Apple, Samsung blame each other for settlement stalemate

Lawyers for both companies vowed to continue to pursue an accord to end their three-year legal fight over smartphone technology.

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Apple and Samsung blamed each another for blocking progress toward a settlement of their patent disputes in a report to the judge who has presided over their two US trials.

While lawyers for both companies vowed to continue to pursue an accord to end their three-year legal fight over smartphone technology, they each said their adversary has taken positions that make out-of-court resolution more difficult, according to a filing yesterday in federal court in San Jose, California.

Jurors in the second trial on May 2 awarded $120 million in damages to Apple over infringement of its patents, while also concluding that Apple infringed one of Samsung’s patents. The verdict sets the stage for each company to seek a court order banning US sales of some older devices found to infringe its patents.

The world’s top two smartphone makers have tried and failed before to reach a settlement while spending hundreds of millions of dollars in legal fees on battles across four continents to dominate a market that was valued at $338.2 billion last year, according to data compiled by Bloomberg.

Samsung’s share of global smartphone shipments in the first quarter of 2014 fell to about 31 per cent from 32 per cent a year earlier, according to Strategy Analytics. Apple’s share fell to about 15 per cent from 17.5 per cent in the same period, while Chinese producers such as Huawei and Xiaomi gained in emerging markets with cheaper, feature-packed devices.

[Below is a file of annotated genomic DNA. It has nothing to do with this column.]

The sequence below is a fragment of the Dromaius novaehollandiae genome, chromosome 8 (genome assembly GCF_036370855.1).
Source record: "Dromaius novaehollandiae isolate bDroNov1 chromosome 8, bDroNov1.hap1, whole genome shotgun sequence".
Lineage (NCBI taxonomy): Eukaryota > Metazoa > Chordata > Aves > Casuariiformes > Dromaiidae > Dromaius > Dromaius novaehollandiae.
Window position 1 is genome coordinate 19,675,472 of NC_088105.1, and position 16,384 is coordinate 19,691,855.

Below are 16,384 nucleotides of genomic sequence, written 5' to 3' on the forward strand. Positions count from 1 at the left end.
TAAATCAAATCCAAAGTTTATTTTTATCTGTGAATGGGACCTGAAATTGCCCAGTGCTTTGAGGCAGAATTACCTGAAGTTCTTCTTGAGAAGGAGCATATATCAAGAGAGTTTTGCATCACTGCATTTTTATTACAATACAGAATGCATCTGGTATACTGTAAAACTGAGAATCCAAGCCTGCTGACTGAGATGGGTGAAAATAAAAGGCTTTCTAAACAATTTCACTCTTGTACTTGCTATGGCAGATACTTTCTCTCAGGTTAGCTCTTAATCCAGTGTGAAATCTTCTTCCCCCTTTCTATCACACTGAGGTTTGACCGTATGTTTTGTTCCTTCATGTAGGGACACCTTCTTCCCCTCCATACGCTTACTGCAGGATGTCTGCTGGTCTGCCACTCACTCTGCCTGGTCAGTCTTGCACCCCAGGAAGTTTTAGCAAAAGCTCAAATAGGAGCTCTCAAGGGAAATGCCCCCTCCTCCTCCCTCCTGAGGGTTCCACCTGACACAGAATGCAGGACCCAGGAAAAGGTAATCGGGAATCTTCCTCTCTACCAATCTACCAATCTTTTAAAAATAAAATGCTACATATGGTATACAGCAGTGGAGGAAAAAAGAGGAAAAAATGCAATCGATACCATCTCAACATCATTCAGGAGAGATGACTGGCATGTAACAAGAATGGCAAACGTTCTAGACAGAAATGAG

Reaching a settlement is “impossible” as long as Samsung refuses to agree that Apple’s participation in talks can’t be used in any proceedings over royalties or possible sales bans, Apple lawyer Mark Selwyn said in yesterday’s filing with US District Judge Lucy Koh, who has repeatedly urged the companies to make peace.

Michael Fazio, a lawyer for Samsung, said that while the company doesn’t have pre-conditions for the settlement process, Apple’s condition is improper.

“Simply put, though both parties contend that they are committed to resolution, only Apple seeks to impose an obstacle to this resolution through a unilateral condition,” Fazio said in the filing.

Apple chief executive Tim Cook, Samsung mobile chief Shin Jong-Kyun and other executives from both companies attended a full-day session with a mediator in the first week of February, and representatives from both sides had several follow-up phone calls with the mediator, according to a report the companies filed that month.

Apple and Samsung previously tried and failed to reach an agreement in court-ordered settlement negotiations. In 2012, in their first patent-infringement case in San Jose, US Magistrate Judge Joseph Spero handled negotiations. The companies also met at least twice in 2011 to discuss settling their dispute before the US International Trade Commission, according to an Apple filing.

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